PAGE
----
Preparing for new HR laws: Holiday pay changes

  • Employment Law
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Peninsula Team, Peninsula Team

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Are you ready for new rules on holiday pay? Understand how holiday entitlement and pay has changed for certain workers…

After the Supreme Court made it illegal to pro-rata holiday entitlement for certain types of workers, this ruling caused a lot of issues.

It made us reexamine what a ‘fair allowance’ to leave and pay looks like – and sparked big disagreements.

In a bid to fix the problems, the government changed the rules again and these came into effect on 1st April 2024.

To make sure you’re clear on what these new rules are and who they impact, here’s everything you need to know…

What were the old holiday rules and why did they cause issues?

In July 2022, the Supreme Court ruled that you could no longer pro-rata holiday entitlement and pay for permanent part-year staff (more on that here).

They banned using the 12.07% method (we’ll come back to this later) to calculate accrued leave and pay for these types of workers. This meant these workers had to accrue leave in the same way as a standard full-time employee.

As a result, this gave all workers the same entitlement to 5.6 weeks of holiday a year – even if some had only worked a few weeks of it. Naturally, this sparked concerns over holiday pay.

Because of the ruling, businesses had one universal way of calculating holiday pay for their full time, part-year, and irregular hour staff. So in practice, someone who had only worked a few weeks of the year could receive the same amount of holiday pay as someone who had worked all weeks of the year.

Because of these disparities and grievances over unfairness, the government now says…

You can pro-rata again from April 2024

For leave years on or after 1st April 2024, you will be able to once again pro-rata holiday entitlement. But you can only do this for permanent part-year and irregular hour staff.

And if you are going to pro-rata, you’ll need to apply the 12.07% method.

The idea behind the 12.07% method:

Everyone has a legal entitlement to 5.6 weeks of annual leave a year. But people who don’t work full-time get this allowance in proportion to the hours they work. To break it down, there are 46.4 working weeks in the year (on the basis of 52 weeks minus 5.6 weeks).

5.6 weeks is 12.07% of 46.4 weeks.

To find out how much holiday your worker is entitled to, you’d need to figure out what 12.07% of the hours they’ve worked in the pay period is.

That way, your worker’s holiday entitlement is directly proportionate to how much time they’ve spent working.

Now that resolves the issue of entitlement - what about pay?

You have two options when paying these workers for their holidays…

You can pay them at the time they take their holiday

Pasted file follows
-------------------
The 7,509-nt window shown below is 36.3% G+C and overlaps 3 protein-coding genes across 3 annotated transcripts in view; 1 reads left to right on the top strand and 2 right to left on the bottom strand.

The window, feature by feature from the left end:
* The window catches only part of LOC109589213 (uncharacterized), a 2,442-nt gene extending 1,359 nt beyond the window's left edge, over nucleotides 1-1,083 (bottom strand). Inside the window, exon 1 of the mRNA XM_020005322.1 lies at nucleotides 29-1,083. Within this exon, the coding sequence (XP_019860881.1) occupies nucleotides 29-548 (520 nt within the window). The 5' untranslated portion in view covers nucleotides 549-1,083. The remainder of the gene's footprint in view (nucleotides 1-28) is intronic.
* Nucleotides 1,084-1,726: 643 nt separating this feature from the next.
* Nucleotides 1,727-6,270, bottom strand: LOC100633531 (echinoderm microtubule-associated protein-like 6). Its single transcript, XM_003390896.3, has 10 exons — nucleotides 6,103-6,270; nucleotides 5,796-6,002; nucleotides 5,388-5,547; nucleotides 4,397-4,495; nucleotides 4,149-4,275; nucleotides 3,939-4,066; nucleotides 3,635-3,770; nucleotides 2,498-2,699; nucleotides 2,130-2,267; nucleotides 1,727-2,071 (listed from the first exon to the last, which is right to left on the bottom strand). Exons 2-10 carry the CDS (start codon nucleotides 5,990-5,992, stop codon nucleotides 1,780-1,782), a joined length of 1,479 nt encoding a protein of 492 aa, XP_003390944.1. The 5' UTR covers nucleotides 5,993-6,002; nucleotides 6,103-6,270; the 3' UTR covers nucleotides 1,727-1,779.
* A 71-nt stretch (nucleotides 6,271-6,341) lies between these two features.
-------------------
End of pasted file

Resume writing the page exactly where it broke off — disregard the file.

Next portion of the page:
You could pay your permanent part-year and irregular hour staff at the time they take their holiday.

If you do this, you should pay your worker based on the average pay they’ve received over the last 52 weeks. You can find their average pay by looking at their average weekly earnings and ignoring any weeks they didn’t get paid. (You can go back a maximum of 104 weeks to get the 52 weeks you need to find your average if you need to.)

You can pay them rolled up holiday pay (now a legal practice)

Previously, it was illegal to pay permanent part-year and irregular hour workers ‘rolled up holiday pay’.

Under the rolled up method, you could pay your staff an extra amount of money on top of their hourly wage as holiday pay. So staff received their wage and holiday pay at the same time.

However, using rolled up holiday pay is now legal (for irregular hour and part-year workers only). So, now you will be able to use this method for leave years on or after 1st April 2024. You can do this by adding an extra 12.07% of their total pay for the work they’ve done in the pay period on top of their wages.

Note: if you are using rolled up holiday pay, you would need to clearly set this out in your worker’s pay slip. And if you are making changes to how you currently pay them and the amount of holiday they get, you will also need to have them agree to the change in writing.

You have new holiday carryover rules

In certain circumstances, workers can carry over holiday into the next leave year. That’s if they were in a position where they were unable to use their holiday allowance during the year.

The government relaxed these carryover rules during the Covid pandemic. So where employees couldn’t practically take their leave because of covid-related reasons, they were able to carry over four weeks of leave into the next two leave years.

These temporary rules ended on 1st January 2024. And now, normal carryover rules apply. So if your staff had any leave they were carrying over under these old rules, they must have taken this by 31st March 2024.

Now, workers can only carry over leave into the next leave year if:

  • They were on long-term sick leave.

Then, they can carry over up to four weeks of leave into the next one and a half leave years.

  • They were on maternity leave.

Then, they have a right to carry over the full statutory minimum 5.6 weeks into the next leave year.

In any other circumstances, you don’t have to allow staff to carry over leave. That’s as long as you’ve them a reasonable opportunity to take leave, encouraged them to take leave and warned them of the risks of losing their entitlement.

Get extra support managing new holiday rules

Understanding the rules around holiday entitlement is tricky – so if you have any questions at all, don’t hesitate to get in touch for a free consultation. Our HR experts are on hand to guide you through the new rules if this affects any of your staff (just book in below).

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